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Localized Prostate Cancer: Treatment Options - American Family Physician

Jun 15, 2018 - In the United States, prostate cancer will be diagnosed in one out of seven men in his lifetime. Most cases are localized, and only one in 39 men will die from the disease. Prostate cancer is most often detected using serum prostate-specific antigen testing. The National Comprehensive ...

American Family Physician : Article

https://www.aafp.org/afp/2018/0615/p798.html

Prostate Cancer Screening - American Family Physician

Oct 15, 2015 - Among American men, prostate cancer is the most commonly diagnosed cancer and the second leading cause of cancer-related death. Although prostate-specific antigen (PSA) testing has been used to screen for prostate cancer for more than 25 years, the test has low sensitivity and ...

American Family Physician : Article

https://www.aafp.org/afp/2015/1015/p683.html

Primary Care of the Prostate Cancer Survivor - American Family Physician

May 1, 2016 - This summary of the American Cancer Society Prostate Cancer Survivorship Care Guidelines targets primary care physicians who coordinate care of prostate cancer survivors with subspecialists. Prostate cancer survivors should undergo prostate-specific antigen screening every six to 12 ...

American Family Physician : Article

https://www.aafp.org/afp/2016/0501/p764.html

Prostate Cancer Screening: The Continuing Controversy - American Family Physician

Dec 15, 2008 - Prostate cancer is the second most common cancer in men, with a lifetime prevalence of 17 percent. Prostate cancer symptoms generally occur in advanced stages, making early detection desirable. Digital rectal examination and prostate-specific antigen testing are the most commonly used ...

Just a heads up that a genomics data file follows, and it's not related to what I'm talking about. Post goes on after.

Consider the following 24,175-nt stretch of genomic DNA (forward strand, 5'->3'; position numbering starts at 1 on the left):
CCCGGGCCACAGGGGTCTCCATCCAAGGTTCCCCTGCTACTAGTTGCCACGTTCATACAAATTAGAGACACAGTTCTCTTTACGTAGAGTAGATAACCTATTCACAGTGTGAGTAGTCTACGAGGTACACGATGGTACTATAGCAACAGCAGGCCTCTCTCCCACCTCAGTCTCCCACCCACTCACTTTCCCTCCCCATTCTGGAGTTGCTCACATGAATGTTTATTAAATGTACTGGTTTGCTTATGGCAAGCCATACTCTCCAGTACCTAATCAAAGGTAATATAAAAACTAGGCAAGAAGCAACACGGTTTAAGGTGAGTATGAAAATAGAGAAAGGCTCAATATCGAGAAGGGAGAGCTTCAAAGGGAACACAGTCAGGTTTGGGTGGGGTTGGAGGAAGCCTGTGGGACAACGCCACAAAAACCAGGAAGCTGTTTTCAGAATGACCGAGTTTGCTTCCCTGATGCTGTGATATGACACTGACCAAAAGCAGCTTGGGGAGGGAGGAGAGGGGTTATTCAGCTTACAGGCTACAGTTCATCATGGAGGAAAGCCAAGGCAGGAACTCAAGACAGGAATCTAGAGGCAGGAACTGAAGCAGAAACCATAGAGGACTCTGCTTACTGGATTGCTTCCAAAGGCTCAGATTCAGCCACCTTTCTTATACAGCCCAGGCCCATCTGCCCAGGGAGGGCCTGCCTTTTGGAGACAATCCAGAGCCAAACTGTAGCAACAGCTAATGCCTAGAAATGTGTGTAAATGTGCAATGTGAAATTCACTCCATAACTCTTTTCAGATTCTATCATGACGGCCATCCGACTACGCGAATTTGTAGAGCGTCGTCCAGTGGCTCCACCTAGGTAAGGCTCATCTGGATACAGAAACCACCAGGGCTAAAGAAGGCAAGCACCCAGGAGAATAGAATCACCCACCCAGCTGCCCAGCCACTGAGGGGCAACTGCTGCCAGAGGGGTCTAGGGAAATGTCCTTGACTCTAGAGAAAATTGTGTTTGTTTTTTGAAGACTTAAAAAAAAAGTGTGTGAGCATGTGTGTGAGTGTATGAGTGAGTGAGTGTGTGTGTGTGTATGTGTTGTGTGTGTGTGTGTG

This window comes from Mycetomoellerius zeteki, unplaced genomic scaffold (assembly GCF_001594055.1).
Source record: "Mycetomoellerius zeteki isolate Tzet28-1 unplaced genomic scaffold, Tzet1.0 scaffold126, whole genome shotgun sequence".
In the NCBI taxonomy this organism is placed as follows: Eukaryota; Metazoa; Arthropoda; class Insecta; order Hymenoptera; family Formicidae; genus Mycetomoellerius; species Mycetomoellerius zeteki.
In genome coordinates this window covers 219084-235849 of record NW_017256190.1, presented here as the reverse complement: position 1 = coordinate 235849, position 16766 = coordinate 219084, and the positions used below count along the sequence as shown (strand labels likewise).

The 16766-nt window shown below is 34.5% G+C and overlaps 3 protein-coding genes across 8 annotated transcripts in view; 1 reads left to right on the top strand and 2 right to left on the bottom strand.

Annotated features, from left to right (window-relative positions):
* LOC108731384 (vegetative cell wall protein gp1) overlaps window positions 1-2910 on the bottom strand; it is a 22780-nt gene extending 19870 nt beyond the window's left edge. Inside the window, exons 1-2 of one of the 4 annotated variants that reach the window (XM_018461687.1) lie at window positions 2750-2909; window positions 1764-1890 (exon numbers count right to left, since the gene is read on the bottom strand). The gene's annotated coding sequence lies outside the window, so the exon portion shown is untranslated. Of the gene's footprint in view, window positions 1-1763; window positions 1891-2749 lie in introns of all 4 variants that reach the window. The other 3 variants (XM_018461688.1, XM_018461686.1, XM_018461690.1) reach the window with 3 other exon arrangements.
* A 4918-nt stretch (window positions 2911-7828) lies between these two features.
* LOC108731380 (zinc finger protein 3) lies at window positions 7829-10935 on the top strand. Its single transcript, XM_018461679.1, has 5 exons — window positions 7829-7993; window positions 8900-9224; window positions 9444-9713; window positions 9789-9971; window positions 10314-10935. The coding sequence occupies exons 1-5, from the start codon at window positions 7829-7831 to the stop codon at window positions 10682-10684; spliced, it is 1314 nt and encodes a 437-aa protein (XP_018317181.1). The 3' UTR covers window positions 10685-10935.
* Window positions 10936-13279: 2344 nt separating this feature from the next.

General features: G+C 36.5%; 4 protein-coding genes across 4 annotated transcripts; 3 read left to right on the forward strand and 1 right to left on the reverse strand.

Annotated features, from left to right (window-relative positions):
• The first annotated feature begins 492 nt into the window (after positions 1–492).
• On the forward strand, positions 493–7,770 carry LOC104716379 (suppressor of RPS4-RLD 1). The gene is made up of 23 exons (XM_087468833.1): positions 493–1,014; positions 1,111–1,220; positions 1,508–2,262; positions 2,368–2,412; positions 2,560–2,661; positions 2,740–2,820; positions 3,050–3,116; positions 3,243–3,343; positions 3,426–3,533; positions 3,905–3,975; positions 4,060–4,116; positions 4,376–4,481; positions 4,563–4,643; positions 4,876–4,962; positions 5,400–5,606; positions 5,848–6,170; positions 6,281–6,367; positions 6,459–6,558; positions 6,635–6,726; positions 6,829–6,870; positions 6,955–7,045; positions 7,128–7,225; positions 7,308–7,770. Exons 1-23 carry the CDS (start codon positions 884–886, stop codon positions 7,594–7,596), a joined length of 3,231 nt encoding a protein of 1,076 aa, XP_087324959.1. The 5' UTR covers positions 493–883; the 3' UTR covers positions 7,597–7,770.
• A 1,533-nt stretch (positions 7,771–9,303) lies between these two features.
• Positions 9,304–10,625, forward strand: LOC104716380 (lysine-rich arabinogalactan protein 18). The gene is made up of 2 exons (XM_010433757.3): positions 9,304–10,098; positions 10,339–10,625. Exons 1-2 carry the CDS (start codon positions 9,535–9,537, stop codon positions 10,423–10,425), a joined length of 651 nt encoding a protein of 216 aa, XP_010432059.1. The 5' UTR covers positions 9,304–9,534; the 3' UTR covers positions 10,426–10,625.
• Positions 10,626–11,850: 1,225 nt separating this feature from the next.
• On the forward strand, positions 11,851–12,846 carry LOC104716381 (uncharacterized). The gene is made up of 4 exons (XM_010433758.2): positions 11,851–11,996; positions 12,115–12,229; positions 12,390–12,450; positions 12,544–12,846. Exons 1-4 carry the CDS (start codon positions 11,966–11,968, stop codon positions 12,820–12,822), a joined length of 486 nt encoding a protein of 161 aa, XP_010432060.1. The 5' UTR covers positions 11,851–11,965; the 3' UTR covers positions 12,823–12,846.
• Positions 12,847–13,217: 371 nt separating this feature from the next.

American Family Physician : Article

https://www.aafp.org/afp/2008/1215/p1377.html

Treatment Options for Prostate Cancer: Evaluating the Evidence - American Family Physician

May 15, 2005 - Controversy surrounds the management options for localized prostate cancer-conservative management, prostatectomy, and radiation. Choosing among these options is difficult because of long-term side effects that include sexual, urinary, and bowel dysfunction. Some recent studies suggest ...

American Family Physician : Article

https://www.aafp.org/afp/2005/0515/p1915.html

Neurologic Complications of Prostate Cancer - American Family Physician

May 1, 2002 - Neurologic complications continue to pose problems in patients with metastatic prostate cancer. From 15 to 30 percent of metastases are the result of prostate cancer cells traveling through Batson's plexus to the lumbar spine. Metastatic disease in the lumbar area can cause spinal cord ...

American Family Physician : Article

https://www.aafp.org/afp/2002/0501/p1834.html

Diagnosis and Treatment of Prostate Cancer - American Family Physician

Apr 1, 1998 - In the United States, prostate cancer is the most common solid tumor malignancy in men and second to lung cancer as the leading cause of cancer deaths in this group. Even though prostate cancer is responsible for 40,000 deaths per year, screening programs are a matter of controversy ...

American Family Physician : Article

https://www.aafp.org/afp/1998/0401/p1531.html

Prostate Cancer Screening: More Harm Than Good? - American Family Physician

Aug 1, 1998 - The American Cancer Society and other national medical organizations emphasize the need for routine screening for prostate cancer in men over the age of 50. The serum prostate-specific antigen (PSA) assay is the test most commonly recommended for the purpose of screening. However, when ...

American Family Physician : Article

https://www.aafp.org/afp/1998/0801/p432.html

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